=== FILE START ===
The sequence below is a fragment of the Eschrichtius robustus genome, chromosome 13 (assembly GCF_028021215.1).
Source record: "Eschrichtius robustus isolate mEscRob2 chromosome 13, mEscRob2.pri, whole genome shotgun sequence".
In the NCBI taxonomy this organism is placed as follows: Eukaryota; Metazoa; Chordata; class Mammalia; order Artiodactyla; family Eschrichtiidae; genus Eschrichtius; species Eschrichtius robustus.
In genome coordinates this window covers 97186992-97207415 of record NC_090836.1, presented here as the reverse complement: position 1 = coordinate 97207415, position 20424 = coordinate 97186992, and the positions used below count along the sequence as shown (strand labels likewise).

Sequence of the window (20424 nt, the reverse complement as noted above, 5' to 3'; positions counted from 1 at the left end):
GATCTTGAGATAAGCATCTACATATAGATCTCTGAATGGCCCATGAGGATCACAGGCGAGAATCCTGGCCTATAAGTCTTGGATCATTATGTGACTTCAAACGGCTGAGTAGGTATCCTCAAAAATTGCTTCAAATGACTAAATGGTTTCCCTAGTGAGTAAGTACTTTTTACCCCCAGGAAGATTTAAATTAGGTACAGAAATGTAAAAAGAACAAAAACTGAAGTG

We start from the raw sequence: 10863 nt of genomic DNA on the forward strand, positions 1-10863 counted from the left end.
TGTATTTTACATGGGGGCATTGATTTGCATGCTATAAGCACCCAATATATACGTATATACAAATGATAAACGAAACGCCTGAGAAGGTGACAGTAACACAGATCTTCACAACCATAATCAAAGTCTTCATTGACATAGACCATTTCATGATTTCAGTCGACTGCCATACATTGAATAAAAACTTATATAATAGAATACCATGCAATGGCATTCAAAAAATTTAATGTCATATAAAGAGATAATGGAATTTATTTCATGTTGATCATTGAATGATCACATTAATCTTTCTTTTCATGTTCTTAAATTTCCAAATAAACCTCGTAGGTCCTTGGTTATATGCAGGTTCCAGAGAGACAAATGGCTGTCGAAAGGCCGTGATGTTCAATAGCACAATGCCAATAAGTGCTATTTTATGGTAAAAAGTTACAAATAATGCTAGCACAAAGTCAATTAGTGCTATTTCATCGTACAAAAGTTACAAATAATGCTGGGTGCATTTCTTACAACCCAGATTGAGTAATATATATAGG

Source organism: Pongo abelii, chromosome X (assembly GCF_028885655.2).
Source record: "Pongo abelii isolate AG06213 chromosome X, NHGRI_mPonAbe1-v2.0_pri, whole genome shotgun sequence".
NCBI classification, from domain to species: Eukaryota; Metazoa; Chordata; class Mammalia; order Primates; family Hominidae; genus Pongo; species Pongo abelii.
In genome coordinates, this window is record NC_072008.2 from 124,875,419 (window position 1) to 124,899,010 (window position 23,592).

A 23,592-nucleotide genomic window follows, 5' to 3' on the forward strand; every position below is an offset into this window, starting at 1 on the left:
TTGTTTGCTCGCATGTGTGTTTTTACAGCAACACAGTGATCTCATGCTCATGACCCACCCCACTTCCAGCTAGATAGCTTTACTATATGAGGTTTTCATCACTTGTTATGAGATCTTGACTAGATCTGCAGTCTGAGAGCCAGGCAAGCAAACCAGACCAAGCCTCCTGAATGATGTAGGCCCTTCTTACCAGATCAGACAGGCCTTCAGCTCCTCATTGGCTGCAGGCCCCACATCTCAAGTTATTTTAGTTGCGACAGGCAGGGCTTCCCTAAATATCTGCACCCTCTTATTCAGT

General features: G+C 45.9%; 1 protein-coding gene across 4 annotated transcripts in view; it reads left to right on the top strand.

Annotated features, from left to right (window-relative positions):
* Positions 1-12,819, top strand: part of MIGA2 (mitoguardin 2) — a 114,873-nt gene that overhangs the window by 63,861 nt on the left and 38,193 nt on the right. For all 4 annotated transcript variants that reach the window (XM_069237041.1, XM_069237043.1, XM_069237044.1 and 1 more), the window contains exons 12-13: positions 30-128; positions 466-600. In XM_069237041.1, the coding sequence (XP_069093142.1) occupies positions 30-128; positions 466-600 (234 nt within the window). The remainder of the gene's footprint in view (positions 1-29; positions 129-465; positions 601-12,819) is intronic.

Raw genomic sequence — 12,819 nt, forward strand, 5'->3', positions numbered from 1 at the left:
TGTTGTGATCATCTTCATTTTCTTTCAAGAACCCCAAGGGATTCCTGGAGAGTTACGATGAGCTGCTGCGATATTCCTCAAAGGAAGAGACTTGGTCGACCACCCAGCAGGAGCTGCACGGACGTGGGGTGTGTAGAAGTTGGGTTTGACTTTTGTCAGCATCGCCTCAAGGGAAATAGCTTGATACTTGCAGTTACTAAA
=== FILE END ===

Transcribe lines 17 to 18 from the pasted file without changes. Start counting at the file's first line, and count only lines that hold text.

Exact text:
* Positions 1-12,819, top strand: part of MIGA2 (mitoguardin 2) — a 114,873-nt gene that overhangs the window by 63,861 nt on the left and 38,193 nt on the right. For all 4 annotated transcript variants that reach the window (XM_069237041.1, XM_069237043.1, XM_069237044.1 and 1 more), the window contains exons 12-13: positions 30-128; positions 466-600. In XM_069237041.1, the coding sequence (XP_069093142.1) occupies positions 30-128; positions 466-600 (234 nt within the window). The remainder of the gene's footprint in view (positions 1-29; positions 129-465; positions 601-12,819) is intronic.

Raw genomic sequence — 12,819 nt, forward strand, 5'->3', positions numbered from 1 at the left: